These factors have prompted major French galleries to solidify their base in the capital by opening additional spaces around Avenue Matignon (including Mennour, Perrotin, Galerie Nathalie Obadia and Almine Rech) while powerful foreign galleries are opening Parisian branches. This expansion phenomenon was highlighted in The Art Market Report 2023 with nine percent of global dealers surveyed operating in multiple locations, almost double from five percent in 2021.
It is a trend noted by even Clément Delépine, director of Paris+ par Art Basel: “France is a market whose global share has risen from four to seven percent in 20 years. Today, 50 percent of art transactions in Europe take place in France. Concrete signs of this include the number of galleries opening or expanding. Gallerists show confidence in the French market.”
Newcomers to the city also include Berlin’s Esther Schipper who opened a space at 16 Place Vendôme in October 2022 and believes Paris is on the way to regaining the major role it once had. Galleries Hauser & Wirth and Mendes Wood DM will also be opening new spaces in time for the second edition of Paris+ par Art Basel this October, the former on Rue François-Ier and the latter on Place des Vosges. For these three latest arrivals, housed in historic buildings, the idea is to open unique and luxurious venues steeped in history and in keeping with the French art of living.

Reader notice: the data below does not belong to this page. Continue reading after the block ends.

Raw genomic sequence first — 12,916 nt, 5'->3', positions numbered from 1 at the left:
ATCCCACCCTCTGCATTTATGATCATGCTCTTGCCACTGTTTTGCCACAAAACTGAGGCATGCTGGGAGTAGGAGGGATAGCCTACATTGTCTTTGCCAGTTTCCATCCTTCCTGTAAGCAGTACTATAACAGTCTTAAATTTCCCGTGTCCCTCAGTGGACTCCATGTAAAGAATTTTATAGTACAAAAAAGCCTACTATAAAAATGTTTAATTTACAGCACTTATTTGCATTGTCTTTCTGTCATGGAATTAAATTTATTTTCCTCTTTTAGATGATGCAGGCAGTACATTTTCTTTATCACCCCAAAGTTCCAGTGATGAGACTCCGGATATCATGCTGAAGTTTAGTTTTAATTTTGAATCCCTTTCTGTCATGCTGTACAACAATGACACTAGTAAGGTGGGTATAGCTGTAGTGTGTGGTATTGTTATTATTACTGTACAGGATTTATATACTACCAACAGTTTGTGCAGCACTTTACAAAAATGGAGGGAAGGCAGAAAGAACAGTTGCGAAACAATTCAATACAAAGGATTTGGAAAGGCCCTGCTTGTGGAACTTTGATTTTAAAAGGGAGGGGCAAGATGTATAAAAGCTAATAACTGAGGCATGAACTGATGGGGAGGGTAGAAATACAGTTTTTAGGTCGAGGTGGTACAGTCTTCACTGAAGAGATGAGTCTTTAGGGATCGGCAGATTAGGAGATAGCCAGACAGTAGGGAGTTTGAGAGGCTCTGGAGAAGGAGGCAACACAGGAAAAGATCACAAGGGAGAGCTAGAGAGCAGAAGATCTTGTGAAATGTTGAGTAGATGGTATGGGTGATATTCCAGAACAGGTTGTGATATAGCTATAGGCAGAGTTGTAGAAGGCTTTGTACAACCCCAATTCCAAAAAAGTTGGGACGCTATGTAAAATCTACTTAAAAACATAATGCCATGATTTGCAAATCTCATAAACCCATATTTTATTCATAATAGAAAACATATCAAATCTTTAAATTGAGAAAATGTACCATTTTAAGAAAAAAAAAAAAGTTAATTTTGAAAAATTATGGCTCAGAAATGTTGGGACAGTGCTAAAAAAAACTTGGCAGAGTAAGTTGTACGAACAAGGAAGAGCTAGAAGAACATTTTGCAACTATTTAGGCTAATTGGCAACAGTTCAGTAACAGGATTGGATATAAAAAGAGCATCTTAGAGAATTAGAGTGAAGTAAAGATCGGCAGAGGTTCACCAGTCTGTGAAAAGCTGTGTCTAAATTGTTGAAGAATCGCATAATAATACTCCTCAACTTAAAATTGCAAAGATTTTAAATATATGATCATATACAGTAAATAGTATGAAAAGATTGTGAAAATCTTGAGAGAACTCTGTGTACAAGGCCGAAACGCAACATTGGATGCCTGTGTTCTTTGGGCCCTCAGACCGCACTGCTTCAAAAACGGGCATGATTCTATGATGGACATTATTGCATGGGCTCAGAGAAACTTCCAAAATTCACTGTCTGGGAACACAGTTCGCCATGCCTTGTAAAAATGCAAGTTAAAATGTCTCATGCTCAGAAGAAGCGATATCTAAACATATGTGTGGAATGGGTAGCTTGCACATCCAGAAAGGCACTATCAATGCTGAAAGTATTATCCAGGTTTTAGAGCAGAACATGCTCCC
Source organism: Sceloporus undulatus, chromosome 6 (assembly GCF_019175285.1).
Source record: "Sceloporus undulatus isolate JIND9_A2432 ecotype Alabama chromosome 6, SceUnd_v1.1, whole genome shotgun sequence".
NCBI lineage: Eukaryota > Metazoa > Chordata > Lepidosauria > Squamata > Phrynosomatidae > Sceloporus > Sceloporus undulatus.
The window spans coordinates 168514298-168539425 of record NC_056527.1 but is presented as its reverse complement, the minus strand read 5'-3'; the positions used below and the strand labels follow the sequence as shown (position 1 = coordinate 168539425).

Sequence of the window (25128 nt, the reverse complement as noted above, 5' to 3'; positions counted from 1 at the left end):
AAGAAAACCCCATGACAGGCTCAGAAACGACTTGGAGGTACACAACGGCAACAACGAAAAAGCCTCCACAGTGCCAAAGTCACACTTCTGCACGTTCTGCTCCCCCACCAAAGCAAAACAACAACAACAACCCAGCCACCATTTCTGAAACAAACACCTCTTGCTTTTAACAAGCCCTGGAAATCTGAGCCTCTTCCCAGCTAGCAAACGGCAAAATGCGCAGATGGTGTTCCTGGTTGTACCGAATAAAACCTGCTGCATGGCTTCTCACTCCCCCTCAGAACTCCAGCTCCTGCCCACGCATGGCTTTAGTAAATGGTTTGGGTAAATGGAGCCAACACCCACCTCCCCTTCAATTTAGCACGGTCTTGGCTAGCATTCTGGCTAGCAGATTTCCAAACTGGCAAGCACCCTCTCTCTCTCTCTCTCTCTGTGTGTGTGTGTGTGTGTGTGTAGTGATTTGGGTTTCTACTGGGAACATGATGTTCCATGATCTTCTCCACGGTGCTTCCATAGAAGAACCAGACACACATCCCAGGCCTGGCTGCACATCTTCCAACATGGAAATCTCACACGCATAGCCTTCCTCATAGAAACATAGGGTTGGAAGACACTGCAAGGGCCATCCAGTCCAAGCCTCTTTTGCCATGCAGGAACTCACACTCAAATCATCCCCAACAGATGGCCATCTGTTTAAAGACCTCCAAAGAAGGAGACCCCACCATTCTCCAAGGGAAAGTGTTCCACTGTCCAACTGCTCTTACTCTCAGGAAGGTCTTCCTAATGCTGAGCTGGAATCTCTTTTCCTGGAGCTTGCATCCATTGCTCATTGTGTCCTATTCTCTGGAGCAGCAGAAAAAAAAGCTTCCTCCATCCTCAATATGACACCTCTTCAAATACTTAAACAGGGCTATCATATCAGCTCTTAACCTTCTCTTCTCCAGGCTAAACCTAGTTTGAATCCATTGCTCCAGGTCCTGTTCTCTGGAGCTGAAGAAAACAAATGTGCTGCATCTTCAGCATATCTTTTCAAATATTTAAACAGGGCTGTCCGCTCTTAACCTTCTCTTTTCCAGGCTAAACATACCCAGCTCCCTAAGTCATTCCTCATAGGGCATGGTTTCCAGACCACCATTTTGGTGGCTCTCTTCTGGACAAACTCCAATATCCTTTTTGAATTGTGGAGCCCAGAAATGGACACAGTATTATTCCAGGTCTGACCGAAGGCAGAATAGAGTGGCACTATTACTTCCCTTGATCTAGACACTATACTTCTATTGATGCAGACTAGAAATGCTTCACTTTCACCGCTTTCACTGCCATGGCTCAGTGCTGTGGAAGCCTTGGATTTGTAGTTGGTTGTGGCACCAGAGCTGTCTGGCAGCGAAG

Marc Payot, President of Hauser & Wirth, is quick to point out that their future Paris space will be “unrivalled in elegance”: “Paris is home to a unique and sophisticated public, an incredible concentration of outstanding museums and foundation and a community of ambitious and astute collectors and patrons — ideal audiences for a rigorous, conceptual program like ours,” says Payot. “What’s more, Paris has inspired our artists to such an extent — from those born here like Louise Bourgeois and Pierre Huyghe to those from elsewhere like Barbara Chase-Riboud, Takesada Matsutani, Alina Szapocznikow, and Ed Clark — that their careers would be almost unimaginable without it.”